The Boston Haru Matsuri, or Japanese Spring Festival, is part of the larger Greater Boston Sakura (Cherry Blossom) Festival sponsored by the Japan Society of Boston.
Each spring, Washington D.C. celebrates the Japanese Cherry Blossom, or Sakura Festival, to commemorate the gift of cherry trees from Japan to Washington, D.C. in 1912. In 2012, the 100th anniversary of the gift, Sakura Festivals took place in cities all across the United States, including Boston. Haru Matsuri (or “Spring Festival”) Boston 2012 was the first Japanese-style festival ever held in Boston and was the largest organized by the Japanese community. Held in Copley Square, the event was prepared by volunteers from numerous Japanese organizations in Boston, and included over 80 booths offering authentic Japanese foods, goods and services, child-friendly games and activities, displays introducing Japanese culture and Japan-related organizations in Boston, and much more. Onstage there were performances of Japanese music, traditional arts and other forms of entertainment. Japan Airlines also celebrated the launch of its long-awaited first nonstop flight linking Boston and Japan by raffling off round-trip business class tickets to Japan. Finally, several organizations raised money to help those affected by the devastating Japanese tsunami, earthquake, and nuclear disaster of March 2011.
Sketch and I were excited to head to Boston for the first ever local Cherry Blossom Festival put on by the Boston Japanese Society. It was held in Copley Square, which was somewhat sheltered from the cold, strong wind. We got there early enough to get a great spot in front of the performance stage, which had a large woven dome with a grasshopper and other trinkets arranged inside of it. We saw a demonstration of traditional dress by representatives from the Kitanodai Gagaku Ensemble, which was somewhat disappointing in that it merely was a male putting on the clothing and then modeling it with a brief explanation of what he was wearing, when it would have been much more interesting to have seen both male and female dress, and have the dresser explain how the garment was worn and why things were worn a certain way (why the the left side of the kimono overlaps the right, for example). Much more entertaining was the Taiko drumming performance by Wellesley College students; I had never experienced Taiko drumming before, and the choreography was interesting to watch and the music was enjoyable. My favorite performance, however, were the traditional dances by a group of teenage girls from Showa Boston, a branch of Showa University in Tokyo. Japanese students from the University take programs at the Boston campus where they study English, American culture, and learn to teach Japanese to English-speaking students. Their dances were as fun and energetic as their kimonos, and the movement was completely different than any style of dance I'd ever seen.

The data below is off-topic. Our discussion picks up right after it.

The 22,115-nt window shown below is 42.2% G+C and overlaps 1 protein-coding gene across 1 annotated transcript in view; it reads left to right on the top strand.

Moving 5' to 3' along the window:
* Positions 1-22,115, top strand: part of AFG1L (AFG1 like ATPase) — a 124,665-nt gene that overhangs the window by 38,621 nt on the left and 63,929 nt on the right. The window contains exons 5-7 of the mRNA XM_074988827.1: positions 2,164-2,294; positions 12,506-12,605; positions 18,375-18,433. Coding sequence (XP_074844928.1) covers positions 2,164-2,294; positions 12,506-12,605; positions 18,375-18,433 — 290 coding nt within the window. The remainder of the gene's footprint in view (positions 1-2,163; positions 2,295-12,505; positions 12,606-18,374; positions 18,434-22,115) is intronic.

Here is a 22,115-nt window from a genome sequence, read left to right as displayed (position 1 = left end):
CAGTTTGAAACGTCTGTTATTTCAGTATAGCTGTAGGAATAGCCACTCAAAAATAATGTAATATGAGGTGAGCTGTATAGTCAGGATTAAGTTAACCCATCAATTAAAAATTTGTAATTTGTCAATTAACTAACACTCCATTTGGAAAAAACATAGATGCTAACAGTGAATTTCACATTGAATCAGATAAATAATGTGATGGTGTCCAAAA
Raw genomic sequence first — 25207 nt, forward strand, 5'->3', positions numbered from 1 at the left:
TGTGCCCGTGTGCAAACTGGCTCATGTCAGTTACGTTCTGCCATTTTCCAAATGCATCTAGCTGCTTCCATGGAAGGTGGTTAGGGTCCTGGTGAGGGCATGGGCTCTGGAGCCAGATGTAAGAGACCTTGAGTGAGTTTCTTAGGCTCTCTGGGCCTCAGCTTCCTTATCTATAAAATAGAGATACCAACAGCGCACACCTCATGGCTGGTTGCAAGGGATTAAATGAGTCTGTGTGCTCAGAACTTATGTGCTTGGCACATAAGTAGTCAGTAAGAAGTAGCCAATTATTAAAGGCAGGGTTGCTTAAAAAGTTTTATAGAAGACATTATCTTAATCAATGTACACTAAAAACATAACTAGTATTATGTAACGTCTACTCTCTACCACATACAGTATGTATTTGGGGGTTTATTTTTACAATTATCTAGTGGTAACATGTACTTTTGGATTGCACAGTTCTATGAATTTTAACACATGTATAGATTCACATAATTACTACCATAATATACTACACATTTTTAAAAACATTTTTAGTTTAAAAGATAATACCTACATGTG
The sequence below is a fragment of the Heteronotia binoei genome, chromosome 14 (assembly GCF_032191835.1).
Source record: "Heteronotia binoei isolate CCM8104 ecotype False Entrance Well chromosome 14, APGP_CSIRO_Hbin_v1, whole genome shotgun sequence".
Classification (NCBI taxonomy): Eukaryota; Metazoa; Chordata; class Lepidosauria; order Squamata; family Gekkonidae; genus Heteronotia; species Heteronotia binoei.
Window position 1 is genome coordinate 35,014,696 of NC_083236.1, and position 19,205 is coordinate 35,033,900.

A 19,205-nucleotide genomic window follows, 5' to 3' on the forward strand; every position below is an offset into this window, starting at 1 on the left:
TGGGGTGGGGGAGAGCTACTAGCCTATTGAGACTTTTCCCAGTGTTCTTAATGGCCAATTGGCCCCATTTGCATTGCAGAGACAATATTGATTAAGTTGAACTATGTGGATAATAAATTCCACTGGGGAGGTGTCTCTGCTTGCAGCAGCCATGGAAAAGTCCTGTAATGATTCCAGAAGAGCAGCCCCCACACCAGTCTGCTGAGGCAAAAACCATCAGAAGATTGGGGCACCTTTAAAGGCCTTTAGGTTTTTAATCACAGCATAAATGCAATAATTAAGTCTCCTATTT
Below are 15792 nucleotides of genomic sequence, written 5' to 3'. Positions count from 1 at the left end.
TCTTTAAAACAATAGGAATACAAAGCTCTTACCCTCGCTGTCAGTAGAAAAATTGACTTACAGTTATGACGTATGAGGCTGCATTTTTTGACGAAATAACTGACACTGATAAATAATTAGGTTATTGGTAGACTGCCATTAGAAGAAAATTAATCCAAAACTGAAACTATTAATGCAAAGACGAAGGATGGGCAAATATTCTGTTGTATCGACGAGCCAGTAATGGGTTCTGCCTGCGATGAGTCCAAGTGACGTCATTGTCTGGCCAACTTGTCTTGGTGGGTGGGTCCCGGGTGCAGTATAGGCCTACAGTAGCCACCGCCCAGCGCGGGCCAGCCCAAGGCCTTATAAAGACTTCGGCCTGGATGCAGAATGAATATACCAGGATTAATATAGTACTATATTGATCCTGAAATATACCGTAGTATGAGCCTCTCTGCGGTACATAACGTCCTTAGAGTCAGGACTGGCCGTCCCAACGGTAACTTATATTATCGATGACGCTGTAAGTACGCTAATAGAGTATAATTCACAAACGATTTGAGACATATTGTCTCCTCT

Following the dance performance we met up with Doug, Christa, Lisa, Lindsay, and several other friends and wandered booths dedicated to everything from flower arranging to games where children fished out toys from a kiddie pond to win traditional Japanese festival masks. By the time we headed to the booth area, it had become packed with people and it was extremely difficult, if not impossible, to move. It was even harder to try to get to the actual booth fronts. Also, the food for sale in the booths could only be purchased with food tickets rather than money, and the festival ran out of food tickets before noon, when the festival lasted until 4pm! Clearly, organizers never expected this many people to come; although the event was not well-advertised, it was somewhat shortsighted of organizers to think that the first Japanese culture festival in the city wouldn't attract a few thousand people when Anime Boston alone is quickly approaching the 20,000 mark for attendance. That said, however, it was fantastic to see so many people come out to support the celebration. It was especially enjoyable (and surprising!) to see all sorts of people, especially children, dressed up in festival-appropriate yukata kimono with fans and masks. Overall, organizers did a great job for a first try at an event, and they were already learning from their mistakes. We talked to several members of the Japan Society who told us that they planned to make this an annual event, and were already looking at alternative locations that would hold more people, such as Boston Common. I'm happy the event was such a success, and I hope they are able to expand and improve the event for the future!